Prospect Watch: Radhames Liz and Trey Supak Lead Great Day of Pitching


A look at how the current top 30 prospects did today.  Note that this list doesn’t include players currently in the majors. If a player is in the majors, he will be removed, everyone below him will be shifted up a spot, and a new player will be added to the bottom of the list. If a player is out for the season, he will be removed and everyone below him will move up a spot. Removing these guys doesn’t mean they have lost prospect status. It is just an attempt to get 30 active prospects on the list. Rankings are from early season update, and links on each name go to their Pirates Prospects player pages.

1. Tyler Glasnow, RHP, Altoona – DNP

2. Jameson Taillon, RHP, Indianapolis – Disabled List

3. Austin Meadows, CF, Bradenton – 1-for-4

4. Josh Bell, 1B, Altoona – 1-for-4, 2B

5. Reese McGuire, C, Bradenton – DNP

6. Nick Kingham, RHP, Indianapolis – Disabled List

7. Alen Hanson, 2B, Indianapolis – 2-for-4, 2B, BB, SB

8. Cole Tucker, SS, West Virginia – 2-for-4, 3B

9. Elias Diaz, C, Indianapolis – 1-for-1, 2B, 2 RBI

10. Mitch Keller, RHP, Bristol – DNP

11. Harold Ramirez, OF, Bradenton – 3-for-4, 2B, SB

12. Stephen Tarpley, LHP, West Virginia – DNP

13. JaCoby Jones, SS, Bradenton – 2-for-4, 3B, RBI

14. Adrian Sampson, RHP, Indianapolis – DNP

15. Trey Supak, RHP, Bristol – 5.0 IP, 2 H, 0 R, 0 ER, 0 BB, 3 K, 0 HR

16. Gage Hinsz, RHP, Bristol – DNP

17. Barrett Barnes, OF, Bradenton – 1-for-4

18. Clay Holmes, RHP, Bradenton – DNP

19. Cody Dickson, LHP, Bradenton – DNP

20. Willy Garcia, OF, Indianapolis – DNP

21. John Holdzkom, RHP, Indianapolis – Disabled List

22. Jordan Luplow, 3B, West Virginia – 2-for-3, 2B, BB

23. Connor Joe, 1B, West Virginia – 2-for-3, 2B, BB

24. Wyatt Mathisen, 3B, Bradenton – 0-for-4

25. Casey Sadler, RHP, Indianapolis – Disabled List

26. Steven Brault, LHP, Altoona  – 5.2 IP, 10 H, 3 R, 3 ER, 1 BB, 10 K, 0 HR

27. Tito Polo, OF, West Virginia – 2-for-3, 2B, RBI, BB, SB, 2 R

28. Tyler Eppler, RHP, Bradenton – DNP

29Luis Heredia, RHP, Bradenton – DNP

30. Taylor Gushue, C, West Virginia – 0-for-3


Top Pitcher: Frank Duncan, RHP – 7.0 IP, 2 H, 0 R, 0 ER, 0 BB, 5 K, 0 HR

Top Hitter: Francisco Diaz, C – 3-for-4, HR, 2 RBI

Home Runs: Erich Weiss (3), Francisco Diaz (2), Jhoan Herrera (1)


Box Score

Result: Indianapolis 3, Louisville 0

Starting Pitcher: Radhames Liz, RHP – 6.0 IP, 3 H, 0 R, 0 ER, 1 BB, 8 K, 0 HR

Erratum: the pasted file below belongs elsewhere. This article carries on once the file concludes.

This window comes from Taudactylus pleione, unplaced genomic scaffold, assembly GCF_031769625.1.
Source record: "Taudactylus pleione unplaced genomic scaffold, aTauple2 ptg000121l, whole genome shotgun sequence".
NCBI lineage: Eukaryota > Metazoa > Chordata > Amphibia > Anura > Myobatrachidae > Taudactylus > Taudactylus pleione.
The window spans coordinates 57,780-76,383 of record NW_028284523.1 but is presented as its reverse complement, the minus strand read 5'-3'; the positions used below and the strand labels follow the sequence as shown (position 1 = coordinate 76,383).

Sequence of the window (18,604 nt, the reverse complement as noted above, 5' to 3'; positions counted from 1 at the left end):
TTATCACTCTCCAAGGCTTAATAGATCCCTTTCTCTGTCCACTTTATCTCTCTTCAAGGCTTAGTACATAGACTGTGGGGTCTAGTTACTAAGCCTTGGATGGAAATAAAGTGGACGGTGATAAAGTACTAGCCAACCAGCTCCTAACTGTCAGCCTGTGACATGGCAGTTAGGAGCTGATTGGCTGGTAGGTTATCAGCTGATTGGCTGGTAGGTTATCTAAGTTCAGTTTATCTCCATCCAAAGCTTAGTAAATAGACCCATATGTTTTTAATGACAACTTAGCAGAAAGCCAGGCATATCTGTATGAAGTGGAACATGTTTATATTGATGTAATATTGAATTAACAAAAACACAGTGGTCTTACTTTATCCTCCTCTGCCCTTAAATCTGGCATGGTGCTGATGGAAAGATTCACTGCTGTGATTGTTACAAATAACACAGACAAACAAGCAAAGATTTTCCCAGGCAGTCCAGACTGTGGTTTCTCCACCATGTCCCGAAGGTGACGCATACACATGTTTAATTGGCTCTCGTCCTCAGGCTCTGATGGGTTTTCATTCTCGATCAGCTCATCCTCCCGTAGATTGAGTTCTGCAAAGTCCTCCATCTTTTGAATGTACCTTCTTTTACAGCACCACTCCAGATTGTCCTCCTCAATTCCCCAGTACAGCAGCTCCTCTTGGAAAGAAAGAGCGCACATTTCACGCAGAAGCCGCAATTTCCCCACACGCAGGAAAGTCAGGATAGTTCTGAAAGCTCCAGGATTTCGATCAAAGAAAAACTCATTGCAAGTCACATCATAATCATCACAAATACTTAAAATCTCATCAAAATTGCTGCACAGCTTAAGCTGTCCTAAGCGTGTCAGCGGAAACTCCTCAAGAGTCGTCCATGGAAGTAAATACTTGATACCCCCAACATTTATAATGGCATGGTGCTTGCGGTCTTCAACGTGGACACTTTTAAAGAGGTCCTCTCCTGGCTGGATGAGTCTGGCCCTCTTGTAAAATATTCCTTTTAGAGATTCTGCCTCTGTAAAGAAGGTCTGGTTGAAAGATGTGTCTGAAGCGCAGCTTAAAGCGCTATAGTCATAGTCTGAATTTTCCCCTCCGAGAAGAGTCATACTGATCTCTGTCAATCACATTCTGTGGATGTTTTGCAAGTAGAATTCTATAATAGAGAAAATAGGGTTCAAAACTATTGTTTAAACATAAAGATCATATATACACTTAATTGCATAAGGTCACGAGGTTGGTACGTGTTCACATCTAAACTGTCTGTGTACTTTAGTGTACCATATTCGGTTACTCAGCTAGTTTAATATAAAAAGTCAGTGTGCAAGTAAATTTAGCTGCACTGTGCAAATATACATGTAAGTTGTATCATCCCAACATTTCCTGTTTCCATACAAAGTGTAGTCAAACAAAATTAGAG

Top Hitter: Alen Hanson, 2B – 2-for-4, 2B, BB, SB

Other Notable Performers:

Elias Diaz, C – 1-for-1, 2B, 2 RBI

Jaff Decker, CF – 1-for-3, RBI, BB

Game Notes: Radhames Liz possessed a combination of an electric fastball and a nasty breaking ball, to put together his third dominant start in a row. In getting stretched out as a starter, Liz worked his way up to 84 pitches, of which 58 crossed the plate for a strike. At one point, Liz was completely unhittable with the fastball in the mid to upper 90s and struck out four hitters in a row. After losing Clayton Richard last week, Liz has the appearance of some added starting depth with his recent outings.

Josh Wall worked a scoreless innings, hitting one batter. Wall has allowed only seven hits and three runs for the season, and none in his last three appearances. Jeff Inman worked a pair of scoreless innings for the save.

Alen Hanson picked up his ninth double of the season and his 22nd stolen base. Elias Diaz added a two-run, pinch hit double for his 12th two-bagger of the campaign. Corey Hart played first base and went 1-for-3 with a single – Ryan Palencer



Box Score

Result: Harrisburg 3, Altoona 0

Starting Pitcher: Steven Brault, LHP – 5.2 IP, 10 H, 3 R, 3 ER, 1 BB, 10 K, 0 HR

Top Hitter: Josh Bell, 1B – 1-for-4, 2B

Other Notable Performers:

Max Moroff, SS – 1-for-4

Jose Osuna, LF – 1-for-3

Adam Frazier, CF – 1-for-4

Game Notes: The line on Steven Brault doesn’t look as good as his night really was, going 5.2 IP and giving up three earned runs on essentially all infield hits. Brault was on a 19.1 scoreless inning streak, going back to his Double-A debut on June 20th, before trying to field a ground ball up the middle that would’ve been a double play if he didn’t deflect the ball. Instead of ending the inning, two runs scored on the play. Brault struck out ten guys in his outing, including the side in the second inning after giving up a double.

On the night, I would say that Brault may have given up two or three hard hit balls at most. He mostly got strikeouts, lightly hit grounders, or easy pop ups. He threw mostly fastball, averaging between 88-90mph, and he mixed in his slider and changeup sparingly. Against right-handed batters (Brault is a lefty), he was able to work across his body and keep the ball low and inside for strikeouts and grounders. He did a fantastic job locating all of his pitches.

Brault’s game was one of the best I’ve seen by an Altoona pitcher this year, minus a high pitch count due to the number of strikeouts. The three earned runs should have never scored, and they were scored all because of infield hits. Since his debut appearance at Double-A, Brault has been nothing short of spectacular for the Curve.

The bats were asleep for the Curve tonight, as no player was able to get more than one hit, and Josh Bell added the only extra base hit (a double in the first). Moroff had an infield single but struggled otherwise, striking out twice in the game.

Clario Perez relieved Brault, throwing 2.1 innings and only allowing one hit. He has yet to allow a run in his three appearances since being called up to Double-A Altoona. Adam Frazier now has a nine-game hitting streak as well as a 12-game on base streak. As a leadoff hitter this season, Frazier is batting .414 with a 1.024 OPS in 99 at bats. – Sean McCool



Box Score

Result: Bradenton 3, Jupiter 0

Starting Pitcher: Frank Duncan, RHP – 7.0 IP, 2 H, 0 R, 0 ER, 0 BB, 5 K, 0 HR

Top Hitter: Erich Weiss, 2B – 1-for-3, HR, 2 RBI, BB

Other Notable Performers:

Harold Ramirez, RF – 3-for-4, 2B, SB

Jin-De Jhang, C – 1-for-4